Newspaper Journalism

Pepsi, GM, and Google are looking to hire journalists, and Contently co-founder Shane Snow is helping them do just that. He discusses the future of freelancing for journalists, and how big companies fit into the picture. Read More...

Jokes from the good old days

There’s a reason why you spent twelve hours mainlining every episode of House of Cards -- your brain can’t tell the difference between fiction and reality. Cognitive scientist Jim Davies explains the science behind why we laugh, why we cry, and why we binge watch. Read More...

Wonder Woman

For Women's History Month, Innovation Hub takes a look at innovative women past and present, and the work that still needs to be done. Read More...

wooden figures

Here are three things to know about this week's show:

1. Personal robots are going to sell you drugs in your living room. James Percelay, Thinkmodo co-founder, and professor Edward Boches explain how a new generation of Mad Men will tap into your desires.

2. Your town's school probably isn't named after Bill Gates or Sam Walton, but maybe it should be. Wealthy donors are making more and more of an impact in education, explains Elizabeth Green, Chalkbeat's editor-in-chief.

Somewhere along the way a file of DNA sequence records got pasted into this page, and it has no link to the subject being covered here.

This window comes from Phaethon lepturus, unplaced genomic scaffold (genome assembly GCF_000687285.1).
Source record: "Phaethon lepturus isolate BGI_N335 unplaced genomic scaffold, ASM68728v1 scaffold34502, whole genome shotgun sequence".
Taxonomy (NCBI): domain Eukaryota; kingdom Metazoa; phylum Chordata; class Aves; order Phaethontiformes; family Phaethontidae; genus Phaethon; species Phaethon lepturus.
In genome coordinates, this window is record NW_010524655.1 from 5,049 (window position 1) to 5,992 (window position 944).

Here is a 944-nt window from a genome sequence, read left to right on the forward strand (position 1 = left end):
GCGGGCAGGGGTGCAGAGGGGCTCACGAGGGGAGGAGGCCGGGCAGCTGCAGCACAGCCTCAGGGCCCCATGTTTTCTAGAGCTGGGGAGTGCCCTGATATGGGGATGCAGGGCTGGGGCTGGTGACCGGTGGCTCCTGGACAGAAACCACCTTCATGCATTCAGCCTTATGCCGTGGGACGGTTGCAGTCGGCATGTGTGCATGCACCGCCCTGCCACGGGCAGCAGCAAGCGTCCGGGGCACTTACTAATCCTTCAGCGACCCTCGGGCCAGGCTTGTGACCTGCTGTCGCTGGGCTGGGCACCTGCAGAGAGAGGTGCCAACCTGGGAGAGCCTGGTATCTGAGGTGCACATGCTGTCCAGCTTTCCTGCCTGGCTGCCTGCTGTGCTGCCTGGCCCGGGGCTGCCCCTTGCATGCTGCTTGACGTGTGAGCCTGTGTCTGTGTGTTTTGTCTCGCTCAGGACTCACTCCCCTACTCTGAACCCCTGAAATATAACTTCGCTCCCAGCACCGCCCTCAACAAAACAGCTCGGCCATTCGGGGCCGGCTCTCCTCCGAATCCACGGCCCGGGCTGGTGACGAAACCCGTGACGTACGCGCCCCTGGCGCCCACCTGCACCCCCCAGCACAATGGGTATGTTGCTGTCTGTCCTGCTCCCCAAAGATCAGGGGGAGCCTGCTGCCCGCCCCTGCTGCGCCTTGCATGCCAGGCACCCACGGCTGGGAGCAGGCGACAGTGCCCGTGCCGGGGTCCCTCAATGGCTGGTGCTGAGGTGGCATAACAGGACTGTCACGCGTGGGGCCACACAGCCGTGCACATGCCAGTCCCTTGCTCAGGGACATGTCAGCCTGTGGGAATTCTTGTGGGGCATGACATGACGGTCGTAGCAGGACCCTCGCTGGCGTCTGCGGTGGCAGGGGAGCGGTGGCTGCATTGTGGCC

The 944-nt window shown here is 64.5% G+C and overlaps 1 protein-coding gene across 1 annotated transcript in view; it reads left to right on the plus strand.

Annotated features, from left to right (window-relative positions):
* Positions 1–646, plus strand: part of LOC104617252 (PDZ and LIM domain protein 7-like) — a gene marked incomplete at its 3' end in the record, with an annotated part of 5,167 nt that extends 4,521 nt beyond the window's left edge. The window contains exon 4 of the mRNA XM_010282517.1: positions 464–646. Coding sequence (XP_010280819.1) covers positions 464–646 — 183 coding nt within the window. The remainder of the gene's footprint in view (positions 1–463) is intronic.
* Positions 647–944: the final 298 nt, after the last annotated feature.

3. Cat comics. John Updike short stories. Literary reviews. The New Yorker’s celebrating 90 years and yeast gave rise to it all.

Advertisements in Times Square, NYC

The days of passive consumers are long gone. If advertisers want to engage today’s audiences, they need to create shareable experiences, say Thinkmodo co-founder James Percelay and advertising professor Edward Boches. Read More...

Box for Human Resources

Your HR department may be in for a massive change. But instead of destroying HR, automation could actually save it, says Steve Miranda, Managing Director of Cornell University’s Center for Advanced Human Resource Studies. Read More...

Melinda Gates watches a student

Private foundations are now pouring billions into public education. But Elizabeth Green, CEO and editor-in-chief of Chalkbeat, says that this may not fix the system. Read More...

New Yorker wallpaper

The Great Depression, World War II, 9/11 — the New Yorker has published through all of it. David Remnick, the magazine’s editor, looks at what the future holds — and why print’s not dead. Read more...

Nerds and Star Wars

We're embracing our inner nerd here at Innovation Hub, and we want you to geek out with us. Read More...

Valentine's Day love

Here are three things to know about this week's show:

1. Sorry, single folks. Even computers are better at flirting than you. Melissa Dahl of New York Magazine shows how scientists taught computers the social cues you never picked up on.

2. Biology and physics classes are way more boring and difficult than they should be. Science educator Ainissa Ramirez tells us what STEM classes need to change, and why teaching the next generation of scientists is so important.

3. Forget every romantic comedy ever. Apparently, most older men aren't actually that interested in dating around. Sociologist Pepper Schwarz and OkCupid co-founder Christian Rudder explain what else online dating reveals about us.     

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